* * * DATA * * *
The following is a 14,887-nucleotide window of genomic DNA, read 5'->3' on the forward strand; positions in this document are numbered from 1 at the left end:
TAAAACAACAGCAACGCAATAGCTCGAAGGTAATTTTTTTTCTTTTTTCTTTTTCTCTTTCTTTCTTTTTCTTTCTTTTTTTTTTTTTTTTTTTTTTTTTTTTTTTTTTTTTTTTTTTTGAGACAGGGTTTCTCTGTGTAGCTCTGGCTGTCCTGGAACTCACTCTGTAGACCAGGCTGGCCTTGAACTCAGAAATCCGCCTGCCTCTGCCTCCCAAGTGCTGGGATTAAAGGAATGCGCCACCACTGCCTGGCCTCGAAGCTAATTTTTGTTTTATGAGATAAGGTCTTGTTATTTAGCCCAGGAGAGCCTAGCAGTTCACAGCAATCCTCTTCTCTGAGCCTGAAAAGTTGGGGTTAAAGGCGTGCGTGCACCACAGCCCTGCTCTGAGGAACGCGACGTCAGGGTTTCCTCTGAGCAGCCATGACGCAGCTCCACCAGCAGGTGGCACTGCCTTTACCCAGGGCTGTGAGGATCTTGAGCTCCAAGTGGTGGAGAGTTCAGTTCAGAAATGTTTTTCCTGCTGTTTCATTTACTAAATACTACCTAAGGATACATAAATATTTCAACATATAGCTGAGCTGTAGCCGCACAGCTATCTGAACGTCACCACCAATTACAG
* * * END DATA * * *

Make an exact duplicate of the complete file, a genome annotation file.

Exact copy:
The following is a 14,887-nucleotide window of genomic DNA, read 5'->3' on the forward strand; positions in this document are numbered from 1 at the left end:
TAAAACAACAGCAACGCAATAGCTCGAAGGTAATTTTTTTTCTTTTTTCTTTTTCTCTTTCTTTCTTTTTCTTTCTTTTTTTTTTTTTTTTTTTTTTTTTTTTTTTTTTTTTTTTTTTTGAGACAGGGTTTCTCTGTGTAGCTCTGGCTGTCCTGGAACTCACTCTGTAGACCAGGCTGGCCTTGAACTCAGAAATCCGCCTGCCTCTGCCTCCCAAGTGCTGGGATTAAAGGAATGCGCCACCACTGCCTGGCCTCGAAGCTAATTTTTGTTTTATGAGATAAGGTCTTGTTATTTAGCCCAGGAGAGCCTAGCAGTTCACAGCAATCCTCTTCTCTGAGCCTGAAAAGTTGGGGTTAAAGGCGTGCGTGCACCACAGCCCTGCTCTGAGGAACGCGACGTCAGGGTTTCCTCTGAGCAGCCATGACGCAGCTCCACCAGCAGGTGGCACTGCCTTTACCCAGGGCTGTGAGGATCTTGAGCTCCAAGTGGTGGAGAGTTCAGTTCAGAAATGTTTTTCCTGCTGTTTCATTTACTAAATACTACCTAAGGATACATAAATATTTCAACATATAGCTGAGCTGTAGCCGCACAGCTATCTGAACGTCACCACCAATTACAG